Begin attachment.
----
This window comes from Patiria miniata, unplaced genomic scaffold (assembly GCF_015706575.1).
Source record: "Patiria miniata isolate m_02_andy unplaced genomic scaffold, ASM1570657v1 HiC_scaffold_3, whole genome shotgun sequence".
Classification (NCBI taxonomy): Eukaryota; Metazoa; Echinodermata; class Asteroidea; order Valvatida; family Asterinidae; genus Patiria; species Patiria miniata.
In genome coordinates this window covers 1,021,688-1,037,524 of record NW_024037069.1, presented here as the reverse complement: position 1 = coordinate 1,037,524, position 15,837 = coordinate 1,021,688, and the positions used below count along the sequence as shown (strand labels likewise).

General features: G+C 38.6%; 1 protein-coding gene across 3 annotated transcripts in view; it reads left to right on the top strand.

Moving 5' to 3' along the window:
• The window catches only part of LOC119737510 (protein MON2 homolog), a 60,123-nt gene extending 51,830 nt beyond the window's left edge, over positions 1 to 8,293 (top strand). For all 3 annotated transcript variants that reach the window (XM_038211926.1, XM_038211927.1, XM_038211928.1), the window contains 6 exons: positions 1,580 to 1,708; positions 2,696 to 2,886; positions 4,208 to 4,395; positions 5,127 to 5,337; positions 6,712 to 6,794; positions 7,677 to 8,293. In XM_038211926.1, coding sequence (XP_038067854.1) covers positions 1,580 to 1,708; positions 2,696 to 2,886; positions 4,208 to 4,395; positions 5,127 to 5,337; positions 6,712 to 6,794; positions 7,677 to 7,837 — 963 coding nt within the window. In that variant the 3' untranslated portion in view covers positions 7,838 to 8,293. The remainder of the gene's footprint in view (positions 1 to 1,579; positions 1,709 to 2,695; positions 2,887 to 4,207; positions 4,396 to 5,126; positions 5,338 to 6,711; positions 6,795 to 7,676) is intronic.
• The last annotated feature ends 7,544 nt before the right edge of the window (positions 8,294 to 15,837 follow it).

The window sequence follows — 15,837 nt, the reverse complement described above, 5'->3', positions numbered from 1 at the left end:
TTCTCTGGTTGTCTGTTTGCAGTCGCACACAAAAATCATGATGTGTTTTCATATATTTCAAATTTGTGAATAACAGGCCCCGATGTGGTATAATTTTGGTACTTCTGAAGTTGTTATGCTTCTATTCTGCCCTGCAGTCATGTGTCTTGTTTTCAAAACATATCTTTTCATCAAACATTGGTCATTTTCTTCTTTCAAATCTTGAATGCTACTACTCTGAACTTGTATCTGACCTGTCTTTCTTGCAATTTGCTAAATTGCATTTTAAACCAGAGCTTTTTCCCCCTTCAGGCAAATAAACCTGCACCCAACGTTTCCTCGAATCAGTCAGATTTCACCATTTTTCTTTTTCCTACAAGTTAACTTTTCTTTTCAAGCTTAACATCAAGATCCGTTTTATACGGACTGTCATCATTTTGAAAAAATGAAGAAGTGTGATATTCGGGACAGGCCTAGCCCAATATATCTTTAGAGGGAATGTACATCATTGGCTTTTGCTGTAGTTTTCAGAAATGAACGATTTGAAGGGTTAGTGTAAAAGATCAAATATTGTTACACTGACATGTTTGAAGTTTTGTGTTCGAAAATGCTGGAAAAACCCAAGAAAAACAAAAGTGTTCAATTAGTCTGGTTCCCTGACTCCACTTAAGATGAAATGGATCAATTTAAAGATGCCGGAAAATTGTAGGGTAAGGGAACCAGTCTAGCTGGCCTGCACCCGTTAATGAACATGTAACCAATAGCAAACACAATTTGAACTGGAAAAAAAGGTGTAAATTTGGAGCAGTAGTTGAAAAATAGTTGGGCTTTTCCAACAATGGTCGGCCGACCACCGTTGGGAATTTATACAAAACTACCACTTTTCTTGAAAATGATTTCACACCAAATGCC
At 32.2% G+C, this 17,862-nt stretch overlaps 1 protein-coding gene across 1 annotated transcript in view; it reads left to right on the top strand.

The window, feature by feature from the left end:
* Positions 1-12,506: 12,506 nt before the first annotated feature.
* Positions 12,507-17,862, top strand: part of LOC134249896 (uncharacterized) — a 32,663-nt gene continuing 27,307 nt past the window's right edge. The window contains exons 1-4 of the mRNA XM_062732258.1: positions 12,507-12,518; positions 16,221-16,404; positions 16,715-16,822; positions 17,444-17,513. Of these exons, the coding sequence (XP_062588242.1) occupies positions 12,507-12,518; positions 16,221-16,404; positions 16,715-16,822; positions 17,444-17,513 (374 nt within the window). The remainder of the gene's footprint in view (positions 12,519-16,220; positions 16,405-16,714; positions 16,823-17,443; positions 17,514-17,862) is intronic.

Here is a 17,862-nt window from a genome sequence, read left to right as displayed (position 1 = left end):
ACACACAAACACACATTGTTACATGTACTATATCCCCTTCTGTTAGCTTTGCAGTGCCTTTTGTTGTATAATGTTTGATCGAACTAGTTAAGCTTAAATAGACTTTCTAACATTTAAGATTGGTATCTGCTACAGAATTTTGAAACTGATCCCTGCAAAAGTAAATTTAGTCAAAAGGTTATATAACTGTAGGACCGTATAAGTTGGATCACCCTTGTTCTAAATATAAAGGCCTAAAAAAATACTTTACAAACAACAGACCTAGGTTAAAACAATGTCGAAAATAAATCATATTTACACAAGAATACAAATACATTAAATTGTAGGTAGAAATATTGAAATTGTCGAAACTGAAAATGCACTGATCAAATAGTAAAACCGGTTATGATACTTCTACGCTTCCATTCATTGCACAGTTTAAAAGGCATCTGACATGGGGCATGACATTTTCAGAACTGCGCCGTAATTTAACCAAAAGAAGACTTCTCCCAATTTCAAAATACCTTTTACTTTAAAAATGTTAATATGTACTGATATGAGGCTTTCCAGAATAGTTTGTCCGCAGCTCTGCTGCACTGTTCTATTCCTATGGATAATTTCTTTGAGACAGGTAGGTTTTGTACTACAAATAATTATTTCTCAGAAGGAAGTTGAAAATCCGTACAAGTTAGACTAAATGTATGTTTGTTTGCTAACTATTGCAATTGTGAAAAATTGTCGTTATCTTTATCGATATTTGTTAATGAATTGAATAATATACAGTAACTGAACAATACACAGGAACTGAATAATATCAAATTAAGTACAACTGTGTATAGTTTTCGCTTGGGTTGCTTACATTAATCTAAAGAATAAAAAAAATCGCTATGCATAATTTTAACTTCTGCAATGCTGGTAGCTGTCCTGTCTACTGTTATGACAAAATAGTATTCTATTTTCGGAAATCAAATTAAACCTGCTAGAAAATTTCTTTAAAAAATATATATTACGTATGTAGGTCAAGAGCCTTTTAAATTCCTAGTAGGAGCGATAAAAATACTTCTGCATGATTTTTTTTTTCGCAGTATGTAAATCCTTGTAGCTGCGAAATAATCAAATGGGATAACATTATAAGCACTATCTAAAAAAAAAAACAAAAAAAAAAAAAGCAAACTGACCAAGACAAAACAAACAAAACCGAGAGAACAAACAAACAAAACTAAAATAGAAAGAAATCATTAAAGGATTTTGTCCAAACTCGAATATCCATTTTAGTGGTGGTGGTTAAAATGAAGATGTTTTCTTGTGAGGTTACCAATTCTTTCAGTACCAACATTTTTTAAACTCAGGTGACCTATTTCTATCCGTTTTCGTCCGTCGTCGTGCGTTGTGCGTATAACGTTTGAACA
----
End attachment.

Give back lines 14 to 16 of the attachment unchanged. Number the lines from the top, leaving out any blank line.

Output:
* Positions 12,507-17,862, top strand: part of LOC134249896 (uncharacterized) — a 32,663-nt gene continuing 27,307 nt past the window's right edge. The window contains exons 1-4 of the mRNA XM_062732258.1: positions 12,507-12,518; positions 16,221-16,404; positions 16,715-16,822; positions 17,444-17,513. Of these exons, the coding sequence (XP_062588242.1) occupies positions 12,507-12,518; positions 16,221-16,404; positions 16,715-16,822; positions 17,444-17,513 (374 nt within the window). The remainder of the gene's footprint in view (positions 12,519-16,220; positions 16,405-16,714; positions 16,823-17,443; positions 17,514-17,862) is intronic.

Here is a 17,862-nt window from a genome sequence, read left to right as displayed (position 1 = left end):
ACACACAAACACACATTGTTACATGTACTATATCCCCTTCTGTTAGCTTTGCAGTGCCTTTTGTTGTATAATGTTTGATCGAACTAGTTAAGCTTAAATAGACTTTCTAACATTTAAGATTGGTATCTGCTACAGAATTTTGAAACTGATCCCTGCAAAAGTAAATTTAGTCAAAAGGTTATATAACTGTAGGACCGTATAAGTTGGATCACCCTTGTTCTAAATATAAAGGCCTAAAAAAATACTTTACAAACAACAGACCTAGGTTAAAACAATGTCGAAAATAAATCATATTTACACAAGAATACAAATACATTAAATTGTAGGTAGAAATATTGAAATTGTCGAAACTGAAAATGCACTGATCAAATAGTAAAACCGGTTATGATACTTCTACGCTTCCATTCATTGCACAGTTTAAAAGGCATCTGACATGGGGCATGACATTTTCAGAACTGCGCCGTAATTTAACCAAAAGAAGACTTCTCCCAATTTCAAAATACCTTTTACTTTAAAAATGTTAATATGTACTGATATGAGGCTTTCCAGAATAGTTTGTCCGCAGCTCTGCTGCACTGTTCTATTCCTATGGATAATTTCTTTGAGACAGGTAGGTTTTGTACTACAAATAATTATTTCTCAGAAGGAAGTTGAAAATCCGTACAAGTTAGACTAAATGTATGTTTGTTTGCTAACTATTGCAATTGTGAAAAATTGTCGTTATCTTTATCGATATTTGTTAATGAATTGAATAATATACAGTAACTGAACAATACACAGGAACTGAATAATATCAAATTAAGTACAACTGTGTATAGTTTTCGCTTGGGTTGCTTACATTAATCTAAAGAATAAAAAAAATCGCTATGCATAATTTTAACTTCTGCAATGCTGGTAGCTGTCCTGTCTACTGTTATGACAAAATAGTATTCTATTTTCGGAAATCAAATTAAACCTGCTAGAAAATTTCTTTAAAAAATATATATTACGTATGTAGGTCAAGAGCCTTTTAAATTCCTAGTAGGAGCGATAAAAATACTTCTGCATGATTTTTTTTTTCGCAGTATGTAAATCCTTGTAGCTGCGAAATAATCAAATGGGATAACATTATAAGCACTATCTAAAAAAAAAAACAAAAAAAAAAAAAGCAAACTGACCAAGACAAAACAAACAAAACCGAGAGAACAAACAAACAAAACTAAAATAGAAAGAAATCATTAAAGGATTTTGTCCAAACTCGAATATCCATTTTAGTGGTGGTGGTTAAAATGAAGATGTTTTCTTGTGAGGTTACCAATTCTTTCAGTACCAACATTTTTTAAACTCAGGTGACCTATTTCTATCCGTTTTCGTCCGTCGTCGTGCGTTGTGCGTATAACGTTTGAACA